I'm not excusing the hitting -- but as an adult if someone tries to drag me through a door, I have a lot more power to stand up for myself and make sure it never happens again. A child in that situation often feels powerless and their anger feels uncontrollable, because they honestly don't have adult resources for handling this sort of disrespect.

I don't know ... you know your mom and son and I don't know them at all. I'd believe my daughters over my mom any day, because my daughters are honest with me while my mom has often been dishonest with me.

So it's really your call who to believe. But just based on a brief analysis of your account of this incident, I'm thinking your son is being more truthful than your mom.
I like everything that was said here in Mammal-mama's post.
post #28 of 97
Quote:
Originally Posted by Storm Bride View Post
The "women and children thing" is nonsensical, imo. I hold the door for anyone who is coming up quickly enough that they'd get smacked in the nose if I let go, and for anyone who has their hands full or it otherwise hampered in getting through the door (parent with stroller, someone walking with a cane, etc.). Gender and age are irrelevant.
post #29 of 97
Quote:
Originally Posted by transformed View Post
so wwyd?

I can only deal with my child. Not my mom. ()

PS - I just told him that he needs to open the door for someone when asked and he said "She didnt say please."

I have been drilling the kids about please and thank you for the last 3 weeks.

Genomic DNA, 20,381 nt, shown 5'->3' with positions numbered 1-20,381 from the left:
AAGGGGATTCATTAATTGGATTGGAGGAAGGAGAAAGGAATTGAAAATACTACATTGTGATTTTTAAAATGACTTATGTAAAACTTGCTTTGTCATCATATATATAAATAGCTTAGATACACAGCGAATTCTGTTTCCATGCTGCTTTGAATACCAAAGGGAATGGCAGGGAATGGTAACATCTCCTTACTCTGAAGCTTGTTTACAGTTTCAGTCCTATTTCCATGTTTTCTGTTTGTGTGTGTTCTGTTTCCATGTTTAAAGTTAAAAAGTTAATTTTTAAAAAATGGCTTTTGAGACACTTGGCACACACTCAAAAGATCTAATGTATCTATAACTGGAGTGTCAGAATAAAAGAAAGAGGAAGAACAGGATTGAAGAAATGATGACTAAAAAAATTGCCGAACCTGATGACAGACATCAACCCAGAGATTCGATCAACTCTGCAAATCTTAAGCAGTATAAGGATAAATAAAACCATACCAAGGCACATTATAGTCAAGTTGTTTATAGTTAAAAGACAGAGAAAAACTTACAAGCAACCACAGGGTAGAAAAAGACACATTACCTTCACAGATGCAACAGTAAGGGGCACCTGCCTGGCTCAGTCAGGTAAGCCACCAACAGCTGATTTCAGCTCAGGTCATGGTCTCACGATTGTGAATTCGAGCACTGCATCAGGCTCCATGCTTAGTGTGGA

??????
And does he not receive any consequence for physically assaulting your mother??? Wow.
post #30 of 97
Quote:
Originally Posted by Heavenly View Post
And does he not receive any consequence for physically assaulting your mother??? Wow.
I'm seriously shocked! She didn't say please?!? Ok, so why did he HIT her? This behavior does not sound "adorable" to me, but rather, very mean. (especially the "she didn't say please" part).
post #31 of 97
Thread Starter 
Quote:
Originally Posted by Heavenly View Post
And does he not receive any consequence for physically assaulting your mother??? Wow.
I do the "talking to him" thing but frankly, it doesnt correct the behaviors and I have a serious shortage of "consequence" ideas.

thats why I asked "wwyd?" but I havent heard much in the way of actual tangeble ideas.
post #32 of 97
You say you can't force your mother to do anything, and of course you can't. But I hope you can talk to her a/b this, and tell her you've also spoken to your DS.

Then I'd talk to DS about manners, respecting his grandma, etc. And tell him you've spoken to Grandma about it too.